Baudelaire’s Paris Spleen vs. Dylan’s Tarantula

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01/30/2013 by Stephen Silke


“I don’t believe you!”

Two unlikely books are the subject of this post. First, I’ll comment on how unfair it is. It is unfair. That these books would ever be compared is very unlikely so that’s why I’m doing it–yet, both poets stand very well up to the tests of time. Dylan is the greatest American artist yet to emerge in any genre. Baudelaire is legendary and has transcended French letters into the realm of the greatest poets in the world. So if their poetry is good, then it’s good. Let’s see.

Tarantula and Paris Spleen are similar in design. Both contain poems and verse. Tarantula is an epistolary novel that alternates free verse and poetry within each missive, while Paris Spleen offers us what today we would call flash fiction, plus some “bonus” poems tacked onto the end.

It should be said that Dylan’s work was never formally completed. At least he never outright approved a final draft, though he did sign off on it in 1971. In contrast, Baudelaire made much of the completion of his work, if not the actual workmanship in his offering. His letter to Arsène Houssaye has been published along with the text in my edition, and in this way Baudelaire can apologize for its style, which diverges from his typical poems. Where Dylan maintained the ability to dismiss the book by treating his blue lines with disregard, we are sure that Baudelaire’s work was acceptable and finished.

Tarantula is cute and clever, a collection of one-liners buried amidst much doggerel. The work is stylized by its non-comformist punctuation and an idiosyncratic street-conscious grammar style. It serves up a peculiar vision of doped-up street slang, putting off everything a square would want in a book, giving the reader nothing more than a chain of words to get her high and make her giggle.

Like Richard Brautigan, criticized in 1971 for not “turning everyone on” for the $2 admission fee to a reading at the San Francisco State College Poetry Center (he responded that he wasn’t “an improvisational actor”), we could criticize Dylan’s book for taking the complete opposite tact. Tarantula works only within its own free associations and does not often enough present conscionable signifiers. I’ll even go so far to say that here Dylan, in direct opposition to Brautigan, is only acting.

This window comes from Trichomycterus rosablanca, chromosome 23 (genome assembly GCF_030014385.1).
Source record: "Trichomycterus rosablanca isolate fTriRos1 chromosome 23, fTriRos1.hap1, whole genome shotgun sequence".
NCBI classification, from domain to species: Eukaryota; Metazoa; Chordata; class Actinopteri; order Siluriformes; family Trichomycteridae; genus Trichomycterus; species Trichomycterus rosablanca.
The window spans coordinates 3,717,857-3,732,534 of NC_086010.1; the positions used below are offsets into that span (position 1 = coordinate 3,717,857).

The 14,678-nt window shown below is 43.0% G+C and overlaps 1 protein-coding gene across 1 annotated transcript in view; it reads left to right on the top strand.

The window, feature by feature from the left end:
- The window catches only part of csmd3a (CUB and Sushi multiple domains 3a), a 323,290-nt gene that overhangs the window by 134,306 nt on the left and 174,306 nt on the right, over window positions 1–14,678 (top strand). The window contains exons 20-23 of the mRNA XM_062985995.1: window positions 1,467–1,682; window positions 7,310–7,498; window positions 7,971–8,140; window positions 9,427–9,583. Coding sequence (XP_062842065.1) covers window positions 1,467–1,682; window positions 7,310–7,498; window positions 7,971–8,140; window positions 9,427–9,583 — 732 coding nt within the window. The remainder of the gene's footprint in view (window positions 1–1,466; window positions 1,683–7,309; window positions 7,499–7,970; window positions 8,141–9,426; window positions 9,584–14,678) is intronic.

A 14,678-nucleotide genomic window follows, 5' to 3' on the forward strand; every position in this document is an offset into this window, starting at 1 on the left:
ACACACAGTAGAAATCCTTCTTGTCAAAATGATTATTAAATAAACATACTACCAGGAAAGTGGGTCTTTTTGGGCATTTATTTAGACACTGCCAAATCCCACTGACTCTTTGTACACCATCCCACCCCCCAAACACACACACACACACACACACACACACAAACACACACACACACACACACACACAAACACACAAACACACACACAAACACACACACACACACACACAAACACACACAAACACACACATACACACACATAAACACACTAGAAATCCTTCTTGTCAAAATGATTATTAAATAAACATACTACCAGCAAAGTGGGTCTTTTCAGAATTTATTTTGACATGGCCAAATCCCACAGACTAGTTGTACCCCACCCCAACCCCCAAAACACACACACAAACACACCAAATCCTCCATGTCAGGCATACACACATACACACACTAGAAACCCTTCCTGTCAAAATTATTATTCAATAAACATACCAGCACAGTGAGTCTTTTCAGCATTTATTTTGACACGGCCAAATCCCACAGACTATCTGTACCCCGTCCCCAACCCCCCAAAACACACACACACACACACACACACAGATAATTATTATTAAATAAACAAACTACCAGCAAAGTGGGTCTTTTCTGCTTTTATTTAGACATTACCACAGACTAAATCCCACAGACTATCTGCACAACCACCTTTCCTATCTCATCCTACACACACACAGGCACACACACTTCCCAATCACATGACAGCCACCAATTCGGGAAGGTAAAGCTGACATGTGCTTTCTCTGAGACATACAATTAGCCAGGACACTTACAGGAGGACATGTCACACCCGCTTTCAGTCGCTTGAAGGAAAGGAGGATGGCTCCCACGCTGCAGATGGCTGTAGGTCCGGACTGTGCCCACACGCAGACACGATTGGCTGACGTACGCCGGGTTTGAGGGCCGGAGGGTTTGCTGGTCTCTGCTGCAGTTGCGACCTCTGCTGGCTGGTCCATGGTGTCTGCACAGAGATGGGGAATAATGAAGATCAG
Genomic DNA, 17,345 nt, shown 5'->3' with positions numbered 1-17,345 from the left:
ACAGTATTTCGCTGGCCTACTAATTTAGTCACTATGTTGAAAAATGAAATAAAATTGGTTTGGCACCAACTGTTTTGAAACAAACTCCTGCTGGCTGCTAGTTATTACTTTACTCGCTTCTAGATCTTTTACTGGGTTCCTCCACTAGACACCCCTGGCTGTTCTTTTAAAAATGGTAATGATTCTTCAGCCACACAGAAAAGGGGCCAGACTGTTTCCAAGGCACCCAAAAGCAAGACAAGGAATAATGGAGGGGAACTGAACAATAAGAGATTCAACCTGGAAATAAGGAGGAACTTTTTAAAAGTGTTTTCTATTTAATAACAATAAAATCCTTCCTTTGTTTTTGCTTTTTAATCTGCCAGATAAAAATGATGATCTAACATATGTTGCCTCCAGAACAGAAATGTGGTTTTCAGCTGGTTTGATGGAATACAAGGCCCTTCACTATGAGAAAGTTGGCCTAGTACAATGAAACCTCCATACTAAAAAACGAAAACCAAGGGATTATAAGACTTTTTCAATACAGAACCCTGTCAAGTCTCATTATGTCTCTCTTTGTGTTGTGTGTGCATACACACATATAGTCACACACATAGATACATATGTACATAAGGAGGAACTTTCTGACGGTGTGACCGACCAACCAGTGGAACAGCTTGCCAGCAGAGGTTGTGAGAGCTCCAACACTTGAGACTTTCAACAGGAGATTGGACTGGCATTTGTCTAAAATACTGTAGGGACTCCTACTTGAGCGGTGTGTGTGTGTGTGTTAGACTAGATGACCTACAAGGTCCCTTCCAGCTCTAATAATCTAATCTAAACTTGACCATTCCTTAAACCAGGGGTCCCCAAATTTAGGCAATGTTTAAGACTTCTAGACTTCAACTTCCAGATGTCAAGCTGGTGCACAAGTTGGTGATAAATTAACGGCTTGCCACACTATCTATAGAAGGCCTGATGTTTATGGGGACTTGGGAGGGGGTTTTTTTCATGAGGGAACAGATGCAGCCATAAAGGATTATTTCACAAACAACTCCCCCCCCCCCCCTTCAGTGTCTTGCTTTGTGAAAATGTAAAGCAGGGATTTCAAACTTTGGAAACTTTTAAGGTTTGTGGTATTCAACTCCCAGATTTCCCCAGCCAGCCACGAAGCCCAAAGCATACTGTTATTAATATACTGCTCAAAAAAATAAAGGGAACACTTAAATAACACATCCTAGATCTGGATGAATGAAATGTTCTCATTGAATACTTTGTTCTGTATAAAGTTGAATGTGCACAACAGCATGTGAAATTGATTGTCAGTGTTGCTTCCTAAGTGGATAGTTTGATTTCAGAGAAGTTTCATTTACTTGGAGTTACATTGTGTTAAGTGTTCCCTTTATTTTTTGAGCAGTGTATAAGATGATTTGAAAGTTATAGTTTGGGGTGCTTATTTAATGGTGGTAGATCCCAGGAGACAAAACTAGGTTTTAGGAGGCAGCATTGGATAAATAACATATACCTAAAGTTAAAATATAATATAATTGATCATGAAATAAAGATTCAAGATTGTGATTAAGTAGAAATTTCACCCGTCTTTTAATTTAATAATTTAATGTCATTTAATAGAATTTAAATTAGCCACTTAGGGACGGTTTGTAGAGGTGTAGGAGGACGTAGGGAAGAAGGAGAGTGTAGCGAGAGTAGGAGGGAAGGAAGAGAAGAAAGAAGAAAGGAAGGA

Sure, these were only meant for your buddy Arsene.

Sure, these were only meant for your buddy Arsene.

Each prose vignette in Paris Spleen has been carefully crafted and feels complete, even if it lacks head or tail–Baudelaire’s self criticism. If the stories are tight and well crafted, they are that way to open up each little piece of writing for expansive interpretation. They could be considered allegory, and I’m sure be taken as such and ran with, but they also live in their own worlds and do not require parallels in order for them to mean something.

In the vignette “The Poor Child’s Toy” two boys meet eyes and treasure the same toy, a dirty pet rat, and Baudelaire ends the story with the treasure of a natural image–they “laugh … together like brothers with teeth of identical whiteness.” It is the natural image that is the appropriate symbol that unites the two boys in spite of any socio-economic boundaries which moments before existed–the same kind of natural image that was so important to Ezra Pound and one of his prerequisites for acceptable poetry. We see that the boys, at heart, are identical, but for the costuming of this world.

In that short fiction work, Baudelaire tears down artifice, but throughout Tarantula Dylan builds it up into an impermeable wall. The masterful poetic delivery that he reached in his best songs is not present in the book, but Dylan’s voice did make it through: “Zonk hated himself & when he got too high he thought everybody was a mirror.” Lines like this are clever, but the multiplicity of “voices” and the aimless scattershot namedropping popular with ’60s poets who now fill the faculties of our state-funded universities, keeps the text grounded in a classic period of Americana and thus are consequently stuck in a specific American pop epoch. People who love all things ’60s will no doubt love the book, but these same quaint references which ground the text in a time and place, work to limit Tarantula and prevent it from entering the territory of a universally relevant work of art. Dylan uncharacteristically flounders for suitable text:

i don’t care what bob hope says — he

aint going with you nowhere — also, john

wayne mightve kicked cancer, but you

oughta see his foot — forget about those

hollywood people telling you what to do —

theyre all gonna get killed by the indians —

see you in your dreams


                          plastic man

But Baudelaire pulls out daggers addressing the foibles of his day and age. His flash fiction “The Dog and the Scent-Bottle” curries revenge (in three short paragraphs) on all of the critics who denied his work. Additionally, the short story “Already!” is one of the finest I’ve ever read, an exceptionally written reflection on returning from a journey. It describes the longings of a romantic married to travel, resisting the inevitability of returning to shore after a long journey. This story will leave your head spinning with well-crafted sentences and a consideration of what it is to be at sea, and the mysterious perils of land-lubbing.

Dylan’s book will turn your brain to mush if you try to engage on anything more than a superficial level, but Baudelaire’s Paris Spleen is rich fare and rewards rereading, and I’ll enjoy my Dylan through his music and in his recordings.


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